I record a daily 2 minutes radio broadcast from Internet. There's always the same starting and ending jingle. Since the radio broadcast exact time may vary from more or less 6 minutes I have to record around 15 minutes of radio.
I wish to identify the exact time where those jingles are in the 15 minutes record, so I can extract the portion of audio I want.
I already started a C# application where I decode an MP3 to PCM data and convert the PCM data to a spectrogram based on http://www.codeproject.com/KB/audio-video/SoundCatcher.aspx
I tried to use a Cross Correlation algorithm on the PCM data but the algorithm is very slow around 6 minutes with a step of 10ms and is some occasion it fail to find the jingle start time.
Any ideas of algorithms to compare two spectrogram for match? Or a better way to find that jingle start time?
Update, sorry for the delay
First, thank for all the anwsers most of them were relevent and or interresting ideas.
I tried to implement the Shazam algorithm proposed by fonzo. But failed to detect the peaks in the spectrogram. Here's three spectrograms of the starting jingle from three different records. I tried AForge.NET with the blob filter (but it failed to identify peaks), to blur the image and check for difference in height, the Laplace convolution, slope analysis, to detect the series of vertical bars (but there was too many false positive)...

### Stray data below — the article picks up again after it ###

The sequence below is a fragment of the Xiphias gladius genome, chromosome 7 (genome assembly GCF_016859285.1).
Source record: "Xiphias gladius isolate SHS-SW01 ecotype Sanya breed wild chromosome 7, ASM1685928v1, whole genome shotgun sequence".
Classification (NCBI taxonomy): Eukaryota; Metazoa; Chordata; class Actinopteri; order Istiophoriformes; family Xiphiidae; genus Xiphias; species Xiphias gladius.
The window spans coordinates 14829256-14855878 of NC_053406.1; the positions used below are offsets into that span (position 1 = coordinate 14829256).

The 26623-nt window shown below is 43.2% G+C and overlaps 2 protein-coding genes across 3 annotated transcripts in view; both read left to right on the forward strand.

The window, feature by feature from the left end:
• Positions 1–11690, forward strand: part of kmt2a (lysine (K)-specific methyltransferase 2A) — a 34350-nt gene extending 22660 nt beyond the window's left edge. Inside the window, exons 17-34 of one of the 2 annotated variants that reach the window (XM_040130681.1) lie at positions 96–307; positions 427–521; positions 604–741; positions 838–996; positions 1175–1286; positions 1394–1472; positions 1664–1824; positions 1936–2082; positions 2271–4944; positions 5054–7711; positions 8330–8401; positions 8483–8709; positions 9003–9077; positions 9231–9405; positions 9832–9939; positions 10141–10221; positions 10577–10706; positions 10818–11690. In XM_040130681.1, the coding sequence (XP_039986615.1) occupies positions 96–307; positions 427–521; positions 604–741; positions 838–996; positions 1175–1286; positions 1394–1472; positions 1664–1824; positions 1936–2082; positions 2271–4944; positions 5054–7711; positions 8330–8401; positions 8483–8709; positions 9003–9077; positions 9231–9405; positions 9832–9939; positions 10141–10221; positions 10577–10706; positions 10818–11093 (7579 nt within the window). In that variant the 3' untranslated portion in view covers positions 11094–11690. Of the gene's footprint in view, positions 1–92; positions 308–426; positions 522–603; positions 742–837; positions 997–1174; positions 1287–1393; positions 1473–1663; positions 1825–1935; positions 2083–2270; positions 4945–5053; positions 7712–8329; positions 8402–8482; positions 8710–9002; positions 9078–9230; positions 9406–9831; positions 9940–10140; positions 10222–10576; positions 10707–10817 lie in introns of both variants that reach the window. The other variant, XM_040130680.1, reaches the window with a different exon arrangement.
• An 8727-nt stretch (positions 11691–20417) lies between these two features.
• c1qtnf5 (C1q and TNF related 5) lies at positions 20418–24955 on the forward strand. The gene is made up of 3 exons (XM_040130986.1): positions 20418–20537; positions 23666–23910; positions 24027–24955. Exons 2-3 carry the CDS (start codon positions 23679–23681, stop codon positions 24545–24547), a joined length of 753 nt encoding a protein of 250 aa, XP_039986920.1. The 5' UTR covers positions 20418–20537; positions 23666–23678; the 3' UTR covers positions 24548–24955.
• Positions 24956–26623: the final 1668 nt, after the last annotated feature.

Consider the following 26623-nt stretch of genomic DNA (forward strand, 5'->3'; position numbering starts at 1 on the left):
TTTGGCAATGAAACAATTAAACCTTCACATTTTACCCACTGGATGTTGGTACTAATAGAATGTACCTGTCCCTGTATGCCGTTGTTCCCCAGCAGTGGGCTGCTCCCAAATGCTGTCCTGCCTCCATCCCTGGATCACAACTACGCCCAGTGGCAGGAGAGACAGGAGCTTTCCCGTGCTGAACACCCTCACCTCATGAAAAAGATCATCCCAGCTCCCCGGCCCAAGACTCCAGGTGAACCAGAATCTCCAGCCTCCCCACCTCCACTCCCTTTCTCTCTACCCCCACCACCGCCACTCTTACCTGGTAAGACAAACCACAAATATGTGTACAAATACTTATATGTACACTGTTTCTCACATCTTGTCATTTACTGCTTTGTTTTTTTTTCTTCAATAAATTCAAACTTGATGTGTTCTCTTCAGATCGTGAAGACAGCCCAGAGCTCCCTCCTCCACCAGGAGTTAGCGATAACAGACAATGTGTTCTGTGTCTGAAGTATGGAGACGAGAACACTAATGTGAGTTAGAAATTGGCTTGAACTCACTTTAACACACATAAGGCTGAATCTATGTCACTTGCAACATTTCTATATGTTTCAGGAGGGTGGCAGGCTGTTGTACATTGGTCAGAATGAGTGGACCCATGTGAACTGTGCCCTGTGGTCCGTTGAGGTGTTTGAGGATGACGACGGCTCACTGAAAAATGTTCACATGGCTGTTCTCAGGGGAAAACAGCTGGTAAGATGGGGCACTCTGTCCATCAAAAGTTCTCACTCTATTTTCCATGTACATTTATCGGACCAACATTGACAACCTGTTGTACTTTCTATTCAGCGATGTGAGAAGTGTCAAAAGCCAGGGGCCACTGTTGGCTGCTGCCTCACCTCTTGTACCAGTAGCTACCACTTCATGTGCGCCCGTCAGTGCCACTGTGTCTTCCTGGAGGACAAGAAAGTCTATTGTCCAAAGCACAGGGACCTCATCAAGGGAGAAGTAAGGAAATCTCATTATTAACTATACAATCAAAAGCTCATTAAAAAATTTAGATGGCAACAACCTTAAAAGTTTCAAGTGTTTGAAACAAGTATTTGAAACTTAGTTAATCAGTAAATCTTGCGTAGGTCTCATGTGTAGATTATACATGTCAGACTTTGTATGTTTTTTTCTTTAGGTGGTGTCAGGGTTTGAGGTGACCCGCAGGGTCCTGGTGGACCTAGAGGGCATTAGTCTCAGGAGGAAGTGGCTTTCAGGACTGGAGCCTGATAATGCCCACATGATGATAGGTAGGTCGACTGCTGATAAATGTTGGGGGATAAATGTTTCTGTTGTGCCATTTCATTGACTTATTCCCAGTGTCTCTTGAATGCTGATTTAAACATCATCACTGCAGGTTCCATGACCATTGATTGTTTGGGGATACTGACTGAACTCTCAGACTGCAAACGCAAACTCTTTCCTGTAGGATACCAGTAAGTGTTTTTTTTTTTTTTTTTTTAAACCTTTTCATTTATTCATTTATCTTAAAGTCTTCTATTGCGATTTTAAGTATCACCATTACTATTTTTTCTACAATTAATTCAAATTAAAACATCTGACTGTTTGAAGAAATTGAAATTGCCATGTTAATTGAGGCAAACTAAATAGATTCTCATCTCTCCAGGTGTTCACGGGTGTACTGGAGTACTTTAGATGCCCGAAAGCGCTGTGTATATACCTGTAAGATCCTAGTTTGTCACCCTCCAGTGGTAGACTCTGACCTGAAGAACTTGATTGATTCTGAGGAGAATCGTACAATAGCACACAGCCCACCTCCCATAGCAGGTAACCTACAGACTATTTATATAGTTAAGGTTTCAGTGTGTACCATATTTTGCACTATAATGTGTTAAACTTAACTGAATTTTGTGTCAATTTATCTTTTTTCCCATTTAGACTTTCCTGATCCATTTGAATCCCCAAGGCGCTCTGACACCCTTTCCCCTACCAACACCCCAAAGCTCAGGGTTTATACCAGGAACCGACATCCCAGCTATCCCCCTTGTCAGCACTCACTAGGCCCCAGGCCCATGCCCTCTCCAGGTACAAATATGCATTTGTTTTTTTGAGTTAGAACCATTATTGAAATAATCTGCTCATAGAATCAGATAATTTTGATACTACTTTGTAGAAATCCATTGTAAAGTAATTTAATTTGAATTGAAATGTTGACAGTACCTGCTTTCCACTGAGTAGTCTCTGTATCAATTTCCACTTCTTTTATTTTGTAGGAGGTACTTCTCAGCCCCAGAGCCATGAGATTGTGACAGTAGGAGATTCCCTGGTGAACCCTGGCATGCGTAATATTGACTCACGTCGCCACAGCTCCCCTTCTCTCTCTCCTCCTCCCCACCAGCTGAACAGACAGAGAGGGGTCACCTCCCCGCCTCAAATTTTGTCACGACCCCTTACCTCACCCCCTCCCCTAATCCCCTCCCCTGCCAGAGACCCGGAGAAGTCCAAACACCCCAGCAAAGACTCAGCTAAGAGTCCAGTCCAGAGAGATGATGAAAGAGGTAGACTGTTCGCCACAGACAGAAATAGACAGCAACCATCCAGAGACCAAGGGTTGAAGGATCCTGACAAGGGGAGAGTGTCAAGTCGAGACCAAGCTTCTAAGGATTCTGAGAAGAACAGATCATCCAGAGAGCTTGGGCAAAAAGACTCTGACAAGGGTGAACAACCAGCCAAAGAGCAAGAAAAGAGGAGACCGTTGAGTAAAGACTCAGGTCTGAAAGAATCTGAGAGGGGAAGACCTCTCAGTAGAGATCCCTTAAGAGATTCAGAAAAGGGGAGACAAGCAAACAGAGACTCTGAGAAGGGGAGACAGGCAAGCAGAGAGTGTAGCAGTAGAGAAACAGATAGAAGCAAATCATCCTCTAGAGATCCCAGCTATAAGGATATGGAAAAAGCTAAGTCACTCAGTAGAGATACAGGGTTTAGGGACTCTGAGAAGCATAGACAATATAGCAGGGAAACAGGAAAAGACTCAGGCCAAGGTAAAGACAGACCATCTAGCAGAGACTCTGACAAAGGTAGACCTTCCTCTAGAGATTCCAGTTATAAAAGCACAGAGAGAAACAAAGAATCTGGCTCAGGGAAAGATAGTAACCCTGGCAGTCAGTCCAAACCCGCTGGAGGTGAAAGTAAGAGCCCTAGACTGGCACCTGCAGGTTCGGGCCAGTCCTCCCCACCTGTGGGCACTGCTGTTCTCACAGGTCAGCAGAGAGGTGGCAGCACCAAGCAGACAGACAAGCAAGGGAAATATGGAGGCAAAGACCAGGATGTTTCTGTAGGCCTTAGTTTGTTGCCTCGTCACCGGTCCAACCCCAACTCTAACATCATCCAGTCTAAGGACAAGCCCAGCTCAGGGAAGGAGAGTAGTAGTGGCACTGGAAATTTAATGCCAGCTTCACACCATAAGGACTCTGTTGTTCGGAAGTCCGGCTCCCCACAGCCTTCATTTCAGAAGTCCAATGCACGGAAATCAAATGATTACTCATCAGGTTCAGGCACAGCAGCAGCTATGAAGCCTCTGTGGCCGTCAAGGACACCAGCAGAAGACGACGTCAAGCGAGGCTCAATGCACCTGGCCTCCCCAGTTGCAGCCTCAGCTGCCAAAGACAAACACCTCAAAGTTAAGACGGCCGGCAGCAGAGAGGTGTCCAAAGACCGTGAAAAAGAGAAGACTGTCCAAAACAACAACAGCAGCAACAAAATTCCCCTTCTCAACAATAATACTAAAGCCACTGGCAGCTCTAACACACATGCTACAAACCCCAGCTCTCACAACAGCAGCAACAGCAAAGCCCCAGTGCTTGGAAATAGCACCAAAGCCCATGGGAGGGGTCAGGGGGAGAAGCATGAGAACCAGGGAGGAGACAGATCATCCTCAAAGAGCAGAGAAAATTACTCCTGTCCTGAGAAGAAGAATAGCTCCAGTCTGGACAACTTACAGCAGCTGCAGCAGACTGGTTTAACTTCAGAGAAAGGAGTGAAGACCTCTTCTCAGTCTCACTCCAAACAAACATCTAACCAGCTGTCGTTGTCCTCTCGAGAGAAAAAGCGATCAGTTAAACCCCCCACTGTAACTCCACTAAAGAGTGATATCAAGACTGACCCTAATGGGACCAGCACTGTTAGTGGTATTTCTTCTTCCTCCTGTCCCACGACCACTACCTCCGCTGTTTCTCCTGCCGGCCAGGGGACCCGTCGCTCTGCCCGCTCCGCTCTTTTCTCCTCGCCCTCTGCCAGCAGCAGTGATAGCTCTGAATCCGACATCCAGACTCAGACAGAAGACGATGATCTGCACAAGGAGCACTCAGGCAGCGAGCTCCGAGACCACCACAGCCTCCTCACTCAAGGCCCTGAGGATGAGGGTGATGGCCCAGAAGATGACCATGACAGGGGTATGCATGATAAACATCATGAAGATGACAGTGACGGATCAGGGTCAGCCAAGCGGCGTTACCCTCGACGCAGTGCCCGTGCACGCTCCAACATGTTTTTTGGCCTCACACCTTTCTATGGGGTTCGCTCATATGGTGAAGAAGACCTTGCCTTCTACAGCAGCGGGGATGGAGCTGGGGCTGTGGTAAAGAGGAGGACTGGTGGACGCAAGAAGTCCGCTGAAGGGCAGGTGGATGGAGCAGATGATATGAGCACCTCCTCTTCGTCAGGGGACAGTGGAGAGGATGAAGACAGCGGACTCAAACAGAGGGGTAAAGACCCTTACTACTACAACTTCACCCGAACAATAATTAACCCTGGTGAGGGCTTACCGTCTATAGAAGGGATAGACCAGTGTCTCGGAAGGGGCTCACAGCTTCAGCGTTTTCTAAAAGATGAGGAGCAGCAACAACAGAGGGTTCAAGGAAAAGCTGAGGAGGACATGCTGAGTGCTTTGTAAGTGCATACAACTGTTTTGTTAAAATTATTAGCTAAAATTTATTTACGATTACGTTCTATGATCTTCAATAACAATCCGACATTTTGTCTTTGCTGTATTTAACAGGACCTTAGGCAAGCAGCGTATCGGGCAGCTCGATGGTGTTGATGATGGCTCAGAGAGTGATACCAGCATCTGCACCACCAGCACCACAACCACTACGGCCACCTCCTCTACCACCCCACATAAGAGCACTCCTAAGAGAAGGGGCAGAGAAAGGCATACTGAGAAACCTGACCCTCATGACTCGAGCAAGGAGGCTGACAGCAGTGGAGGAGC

In the mean while, I tried the Hough algorithm proposed by Dave Aaron Smith. Where I calculate the RMS of each columns. Yes yes each columns, it's a O(N*M) but M << N (Notice a column is around 8k of sample). So in the overall it's not that bad, still the algorithm take about 3 minutes, but has never fail.
I could go with that solution, but if possible, I would prefer the Shazam cause it's O(N) and probably much faster (and cooler also). So does any of you have an idea of an algorithm to always detect the same points in those spectrograms (doesn't have to be peaks), thanks to add a comment.
Finally, I went with the algorithm explained above, I tried to implement the Shazam algorithm, but failed to find proper peaks in the spectrogram, the identified points where not constant from one sound file to another. In theory, the Shazam algorithm is the solution for that kind of problem. The Hough algorithm proposed by Dave Aaron Smith was more stable and effective. I split around 400 files, and only 20 of them fail to split properly. Disk space when from 8GB to 1GB.
Thanks, for your help.